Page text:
Caliche Loop

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Fort Chadbourne
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Call ahead, access to the site is restricted; visitation may be arranged by contacting the managing entity at the address and telephone number provided.

Fort Chadbourne sits on 10,000 acres of private ranchland and the historic fort (1852–1867) has been preserved, stabilized and restored to its original structure. White-tailed Deer forage throughout the property. Bobcat, Red and Common Gray Foxes, coyote, porcupine and ringtail are found here, as well as Thirteen-lined Ground, Fox and Rock Squirrels. Watch for Western Diamondback Rattlesnake, Western Coachwhip, Bullsnake and Hognose Snake. Texas Horned Lizard, Texas Spotted Whiptail and Eastern Collared Lizard also occur here. Nearby, Oak Creek Lake provides habitat for Great Blue Heron, and a variety of migrating waterfowl and shorebirds in the winter. Sparrows abound in winter. Scissor-tailed Flycatcher, Lark Sparrow, Red-tailed Hawk, Eastern and Western Meadowlarks and Cooper’s Hawk are common breeders, easily seen in the summer. Also look for Bullock’s Oriole, Painted Bunting and Dickcissel. Both Northern Bobwhite and Scaled Quail occur here.

(325) 743-2555
Call for Access and Directions

Latitude: 32.0330
Longitude: -100.2443

Lake Spence: Humble Crossing
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This site is open for day use only.
An entrance fee or donation may be required.

From TX 158 and TX 208 in Robert Lee, take TX 208 north 9.2 miles to Exxon Rd., turn left and go 4 miles to the entrance. Veer off to the right at the public toilets and follow the trail to the left for riverfront access.

This multi-use park has boating, fishing and picnic facilities, as well as riparian areas on the Colorado River that attract wintering Sandhill Crane, Bald Eagle and Osprey. Greater Roadrunner, Northern Bobwhite, rattlesnakes, jackrabbits and deer are abundant here. Monarch Butterfly migration in October brings large numbers of these colorful insects through the park, where they feed on large milkweed plants.

(325) 453-2061

Latitude: 31.9809
Longitude: -100.6070

Fern Havins Park
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This site is open for day use only.

From TX 158 and TX 208 in Robert Lee, take TX 158 west to 4th St. Turn right and go to the end of the road.

This multi-use park on the Colorado River provides good habitat for butterflies and dragonflies, as well as birds such as Pied-billed Grebe, Scissor-tailed Flycatcher, Belted Kingfisher and Great Blue Heron.

Latitude: 31.8896
Longitude: -100.4914

Dripping Springs Grotto
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This site is open for day use only.

From TX 158 in Edith, take Dripping Springs Rd. north. Follow the road to the left, go about 200 yards to the low water crossing and park on the right. The grotto is over the edge. Observe only from the roadside.

This is one of the best birding venues in the region and a tremendously picturesque grotto, with steep canyon walls and beautiful bluffs. It stays wet even in the driest conditions and provides lush habitat for turtles, aquatic insects and an excellent variety of birds. Brown Thrasher, Verdin and Canyon, Bewick’s and Cactus Wrens have all been seen here, as have Nashville, McGillivray’s and Black-and-white Warblers during migration. Scissor-tailed Flycatchers abound in summer, and the acacia, mesquite, willow and oak woodlands provide dense cover farther up the creek.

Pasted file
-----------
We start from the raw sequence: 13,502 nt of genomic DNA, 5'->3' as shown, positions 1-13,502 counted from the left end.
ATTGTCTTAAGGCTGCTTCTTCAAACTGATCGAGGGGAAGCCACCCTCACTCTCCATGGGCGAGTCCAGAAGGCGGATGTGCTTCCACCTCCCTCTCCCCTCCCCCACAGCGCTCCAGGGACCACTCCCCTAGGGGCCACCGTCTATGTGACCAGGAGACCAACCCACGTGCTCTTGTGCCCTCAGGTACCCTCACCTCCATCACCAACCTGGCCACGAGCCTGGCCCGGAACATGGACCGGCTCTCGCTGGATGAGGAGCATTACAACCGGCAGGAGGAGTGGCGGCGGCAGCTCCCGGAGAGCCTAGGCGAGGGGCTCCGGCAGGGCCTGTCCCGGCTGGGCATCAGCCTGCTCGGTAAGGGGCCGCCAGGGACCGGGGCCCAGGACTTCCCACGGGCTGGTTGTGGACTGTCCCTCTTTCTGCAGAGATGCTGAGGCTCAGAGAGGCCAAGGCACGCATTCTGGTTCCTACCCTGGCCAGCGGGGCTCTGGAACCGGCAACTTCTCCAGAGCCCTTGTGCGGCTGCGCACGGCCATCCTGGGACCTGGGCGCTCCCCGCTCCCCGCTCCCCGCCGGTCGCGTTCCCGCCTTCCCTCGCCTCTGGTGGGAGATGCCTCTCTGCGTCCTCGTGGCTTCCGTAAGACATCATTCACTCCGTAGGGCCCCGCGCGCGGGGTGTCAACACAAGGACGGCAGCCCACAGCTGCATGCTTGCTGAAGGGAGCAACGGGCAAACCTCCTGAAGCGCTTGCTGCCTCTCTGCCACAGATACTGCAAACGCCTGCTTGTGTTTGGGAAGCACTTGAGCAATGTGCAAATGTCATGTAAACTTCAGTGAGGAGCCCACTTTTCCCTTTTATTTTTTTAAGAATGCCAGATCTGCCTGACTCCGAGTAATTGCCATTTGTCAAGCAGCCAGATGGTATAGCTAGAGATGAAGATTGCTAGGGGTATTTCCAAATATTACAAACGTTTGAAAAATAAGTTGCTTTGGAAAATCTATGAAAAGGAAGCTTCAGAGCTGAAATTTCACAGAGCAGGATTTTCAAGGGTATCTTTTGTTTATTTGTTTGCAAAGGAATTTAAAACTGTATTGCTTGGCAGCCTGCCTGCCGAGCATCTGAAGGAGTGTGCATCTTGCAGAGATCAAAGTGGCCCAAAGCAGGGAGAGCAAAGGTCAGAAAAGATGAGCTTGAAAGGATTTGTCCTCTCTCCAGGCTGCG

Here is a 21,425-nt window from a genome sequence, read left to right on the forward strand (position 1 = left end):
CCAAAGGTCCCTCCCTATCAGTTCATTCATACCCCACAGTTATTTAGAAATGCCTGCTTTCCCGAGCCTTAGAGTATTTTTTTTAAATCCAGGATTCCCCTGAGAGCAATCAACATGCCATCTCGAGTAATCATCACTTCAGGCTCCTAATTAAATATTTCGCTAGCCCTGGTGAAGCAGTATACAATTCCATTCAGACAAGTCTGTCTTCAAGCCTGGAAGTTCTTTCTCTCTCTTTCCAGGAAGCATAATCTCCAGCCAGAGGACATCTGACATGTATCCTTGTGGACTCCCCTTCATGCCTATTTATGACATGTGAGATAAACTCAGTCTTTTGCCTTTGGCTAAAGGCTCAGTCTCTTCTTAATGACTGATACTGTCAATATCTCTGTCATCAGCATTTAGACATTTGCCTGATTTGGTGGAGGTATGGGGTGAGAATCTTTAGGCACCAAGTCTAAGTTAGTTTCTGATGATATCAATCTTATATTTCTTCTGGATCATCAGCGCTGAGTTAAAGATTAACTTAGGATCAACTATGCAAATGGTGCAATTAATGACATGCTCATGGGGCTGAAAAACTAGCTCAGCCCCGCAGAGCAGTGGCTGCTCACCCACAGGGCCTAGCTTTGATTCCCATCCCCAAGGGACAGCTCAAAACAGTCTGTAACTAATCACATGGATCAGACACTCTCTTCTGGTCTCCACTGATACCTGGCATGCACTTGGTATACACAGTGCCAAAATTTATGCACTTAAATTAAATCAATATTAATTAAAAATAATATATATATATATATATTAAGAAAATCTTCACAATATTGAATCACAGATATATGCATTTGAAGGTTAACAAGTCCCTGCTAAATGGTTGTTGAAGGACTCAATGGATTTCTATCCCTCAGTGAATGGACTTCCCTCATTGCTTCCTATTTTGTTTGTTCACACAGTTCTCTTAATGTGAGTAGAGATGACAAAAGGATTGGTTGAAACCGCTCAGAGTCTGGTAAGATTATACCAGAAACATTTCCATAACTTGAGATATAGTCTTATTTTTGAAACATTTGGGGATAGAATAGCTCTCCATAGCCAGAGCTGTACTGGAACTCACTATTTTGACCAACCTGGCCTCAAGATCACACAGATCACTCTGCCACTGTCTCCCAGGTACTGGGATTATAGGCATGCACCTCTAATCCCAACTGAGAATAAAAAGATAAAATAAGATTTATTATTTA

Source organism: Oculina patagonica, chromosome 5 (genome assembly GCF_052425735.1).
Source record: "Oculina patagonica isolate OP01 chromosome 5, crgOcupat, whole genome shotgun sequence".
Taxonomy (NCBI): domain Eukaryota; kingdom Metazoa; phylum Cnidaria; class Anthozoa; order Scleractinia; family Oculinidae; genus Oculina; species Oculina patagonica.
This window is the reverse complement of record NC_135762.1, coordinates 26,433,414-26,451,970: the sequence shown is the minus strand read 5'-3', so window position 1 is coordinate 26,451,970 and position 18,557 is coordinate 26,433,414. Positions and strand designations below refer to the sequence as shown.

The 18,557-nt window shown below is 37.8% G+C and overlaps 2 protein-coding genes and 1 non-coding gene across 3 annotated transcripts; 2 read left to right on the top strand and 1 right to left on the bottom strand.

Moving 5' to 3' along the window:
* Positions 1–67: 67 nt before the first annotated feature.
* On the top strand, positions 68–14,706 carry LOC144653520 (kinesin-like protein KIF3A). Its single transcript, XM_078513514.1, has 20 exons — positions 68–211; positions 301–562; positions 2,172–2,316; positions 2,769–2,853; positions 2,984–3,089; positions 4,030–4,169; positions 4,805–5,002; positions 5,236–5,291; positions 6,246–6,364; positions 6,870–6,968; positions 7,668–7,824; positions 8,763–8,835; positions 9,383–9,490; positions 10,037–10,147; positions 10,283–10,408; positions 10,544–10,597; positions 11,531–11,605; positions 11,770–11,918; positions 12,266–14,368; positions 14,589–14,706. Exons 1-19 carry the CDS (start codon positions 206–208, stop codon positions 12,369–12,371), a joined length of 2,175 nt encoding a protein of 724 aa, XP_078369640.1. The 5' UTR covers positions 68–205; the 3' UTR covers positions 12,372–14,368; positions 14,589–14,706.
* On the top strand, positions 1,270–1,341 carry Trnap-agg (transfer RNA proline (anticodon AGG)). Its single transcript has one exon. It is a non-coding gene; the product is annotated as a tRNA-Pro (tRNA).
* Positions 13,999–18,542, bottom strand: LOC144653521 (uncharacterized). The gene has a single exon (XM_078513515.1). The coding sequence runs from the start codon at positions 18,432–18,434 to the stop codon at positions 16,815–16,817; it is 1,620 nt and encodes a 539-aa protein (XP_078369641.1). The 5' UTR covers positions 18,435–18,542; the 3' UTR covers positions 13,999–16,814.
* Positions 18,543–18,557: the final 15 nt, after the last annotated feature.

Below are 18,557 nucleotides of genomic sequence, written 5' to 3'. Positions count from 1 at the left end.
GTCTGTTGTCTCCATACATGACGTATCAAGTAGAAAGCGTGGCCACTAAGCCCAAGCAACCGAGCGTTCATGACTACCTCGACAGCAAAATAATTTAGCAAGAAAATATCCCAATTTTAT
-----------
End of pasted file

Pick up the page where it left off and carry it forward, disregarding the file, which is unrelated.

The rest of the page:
Latitude: 31.9080
Longitude: -100.6120

Walnut Creek Ranch
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Call ahead, access to the site is restricted; visitation may be arranged by contacting the managing entity at the address and telephone number provided.
An entrance fee or donation may be required.

From Water Valley, take US 87 north 5.3 miles to Walnut Rd. Take a right on Walnut Rd. and continue 7 miles to ranch on right.

This ranch sits along Walnut Creek where the Hill Country and Rolling Plains landscapes of Texas merge. Over 10,000 acres of varied habitat makes this an excellent site for wildlife enthusiasts, as well as historians and archaeologists. Flint chips, arrowheads and handmade Native American tools litter the land. This ranch offers evidence of human occupation for over 12,000 years. Mixed riparian woodlands, canyons and limestone ledges in grassland scrub and mesquite savannas constitute the outlying areas of the ranch. Habitats on the ranch support a wide variety of birds, such as Black-capped and Bell’s Vireos, Scott’s and Bullock’s Orioles, Vermilion Flycatcher, Canyon and Cactus Wrens, Canyon Towhee, Greater Roadrunner, Northern Bobwhite, Scaled Quail, Wild Turkey and Painted Bunting. Look for Black Phoebe along the creek. Mountain, Eastern and Western Bluebirds are common. Guests may also encounter many wintering sparrows and woodpeckers. White-tailed Deer are abundant, and visitors may also see javelina and bobcats. Reptiles on the ranch include Texas Horned and Texas Spiny Lizards. The ponds and creeks are home to a variety of amphibians and aquatic insects. Look for Blanchard’s Cricket and Plains Leopard Frogs and Great Plains Narrow-mouthed Toad. Dragonflies and damselflies are plentiful. Common Whitetail, Roseate and Flame Skimmers, Red and Black Saddlebags, Blue-ringed Dancer and Familiar Bluet all occur here.

(877) 690-6400

Latitude: 31.8069
Longitude: -100.7785